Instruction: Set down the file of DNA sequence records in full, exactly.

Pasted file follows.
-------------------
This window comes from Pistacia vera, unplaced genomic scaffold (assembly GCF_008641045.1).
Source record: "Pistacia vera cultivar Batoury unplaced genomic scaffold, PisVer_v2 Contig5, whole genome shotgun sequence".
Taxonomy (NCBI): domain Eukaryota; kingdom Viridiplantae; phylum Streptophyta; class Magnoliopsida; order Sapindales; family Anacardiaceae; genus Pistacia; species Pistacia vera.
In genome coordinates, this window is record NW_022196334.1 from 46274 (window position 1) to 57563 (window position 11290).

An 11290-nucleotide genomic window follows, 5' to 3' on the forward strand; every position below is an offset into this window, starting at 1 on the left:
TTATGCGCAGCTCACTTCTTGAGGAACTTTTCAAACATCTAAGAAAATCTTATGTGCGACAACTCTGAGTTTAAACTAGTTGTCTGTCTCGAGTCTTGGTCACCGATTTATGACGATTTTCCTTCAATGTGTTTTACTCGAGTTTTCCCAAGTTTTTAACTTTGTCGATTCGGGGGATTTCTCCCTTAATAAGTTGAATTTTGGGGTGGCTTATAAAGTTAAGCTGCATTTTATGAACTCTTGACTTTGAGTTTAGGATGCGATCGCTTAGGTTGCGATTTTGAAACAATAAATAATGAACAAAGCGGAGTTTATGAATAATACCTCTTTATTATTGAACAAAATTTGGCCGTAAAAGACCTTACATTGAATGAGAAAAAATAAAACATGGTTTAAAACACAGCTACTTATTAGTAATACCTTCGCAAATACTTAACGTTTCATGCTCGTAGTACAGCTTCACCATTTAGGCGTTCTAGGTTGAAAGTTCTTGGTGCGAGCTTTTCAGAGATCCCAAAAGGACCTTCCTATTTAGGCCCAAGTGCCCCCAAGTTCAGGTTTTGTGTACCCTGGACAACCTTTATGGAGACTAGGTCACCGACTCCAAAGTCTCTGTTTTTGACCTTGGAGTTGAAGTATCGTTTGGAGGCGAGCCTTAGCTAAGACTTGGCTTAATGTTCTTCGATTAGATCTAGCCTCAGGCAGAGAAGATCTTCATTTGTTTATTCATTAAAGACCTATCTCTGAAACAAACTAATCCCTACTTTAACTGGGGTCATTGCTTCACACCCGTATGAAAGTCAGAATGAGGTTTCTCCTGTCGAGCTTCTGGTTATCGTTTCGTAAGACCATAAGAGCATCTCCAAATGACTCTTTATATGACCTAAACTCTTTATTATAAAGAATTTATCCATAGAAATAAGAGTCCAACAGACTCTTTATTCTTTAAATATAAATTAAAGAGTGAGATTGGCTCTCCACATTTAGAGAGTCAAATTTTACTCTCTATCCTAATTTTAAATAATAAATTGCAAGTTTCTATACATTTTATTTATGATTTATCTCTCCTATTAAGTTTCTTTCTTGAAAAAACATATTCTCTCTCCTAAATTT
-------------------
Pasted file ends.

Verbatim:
This window comes from Pistacia vera, unplaced genomic scaffold (assembly GCF_008641045.1).
Source record: "Pistacia vera cultivar Batoury unplaced genomic scaffold, PisVer_v2 Contig5, whole genome shotgun sequence".
Taxonomy (NCBI): domain Eukaryota; kingdom Viridiplantae; phylum Streptophyta; class Magnoliopsida; order Sapindales; family Anacardiaceae; genus Pistacia; species Pistacia vera.
In genome coordinates, this window is record NW_022196334.1 from 46274 (window position 1) to 57563 (window position 11290).

An 11290-nucleotide genomic window follows, 5' to 3' on the forward strand; every position below is an offset into this window, starting at 1 on the left:
TTATGCGCAGCTCACTTCTTGAGGAACTTTTCAAACATCTAAGAAAATCTTATGTGCGACAACTCTGAGTTTAAACTAGTTGTCTGTCTCGAGTCTTGGTCACCGATTTATGACGATTTTCCTTCAATGTGTTTTACTCGAGTTTTCCCAAGTTTTTAACTTTGTCGATTCGGGGGATTTCTCCCTTAATAAGTTGAATTTTGGGGTGGCTTATAAAGTTAAGCTGCATTTTATGAACTCTTGACTTTGAGTTTAGGATGCGATCGCTTAGGTTGCGATTTTGAAACAATAAATAATGAACAAAGCGGAGTTTATGAATAATACCTCTTTATTATTGAACAAAATTTGGCCGTAAAAGACCTTACATTGAATGAGAAAAAATAAAACATGGTTTAAAACACAGCTACTTATTAGTAATACCTTCGCAAATACTTAACGTTTCATGCTCGTAGTACAGCTTCACCATTTAGGCGTTCTAGGTTGAAAGTTCTTGGTGCGAGCTTTTCAGAGATCCCAAAAGGACCTTCCTATTTAGGCCCAAGTGCCCCCAAGTTCAGGTTTTGTGTACCCTGGACAACCTTTATGGAGACTAGGTCACCGACTCCAAAGTCTCTGTTTTTGACCTTGGAGTTGAAGTATCGTTTGGAGGCGAGCCTTAGCTAAGACTTGGCTTAATGTTCTTCGATTAGATCTAGCCTCAGGCAGAGAAGATCTTCATTTGTTTATTCATTAAAGACCTATCTCTGAAACAAACTAATCCCTACTTTAACTGGGGTCATTGCTTCACACCCGTATGAAAGTCAGAATGAGGTTTCTCCTGTCGAGCTTCTGGTTATCGTTTCGTAAGACCATAAGAGCATCTCCAAATGACTCTTTATATGACCTAAACTCTTTATTATAAAGAATTTATCCATAGAAATAAGAGTCCAACAGACTCTTTATTCTTTAAATATAAATTAAAGAGTGAGATTGGCTCTCCACATTTAGAGAGTCAAATTTTACTCTCTATCCTAATTTTAAATAATAAATTGCAAGTTTCTATACATTTTATTTATGATTTATCTCTCCTATTAAGTTTCTTTCTTGAAAAAACATATTCTCTCTCCTAAATTT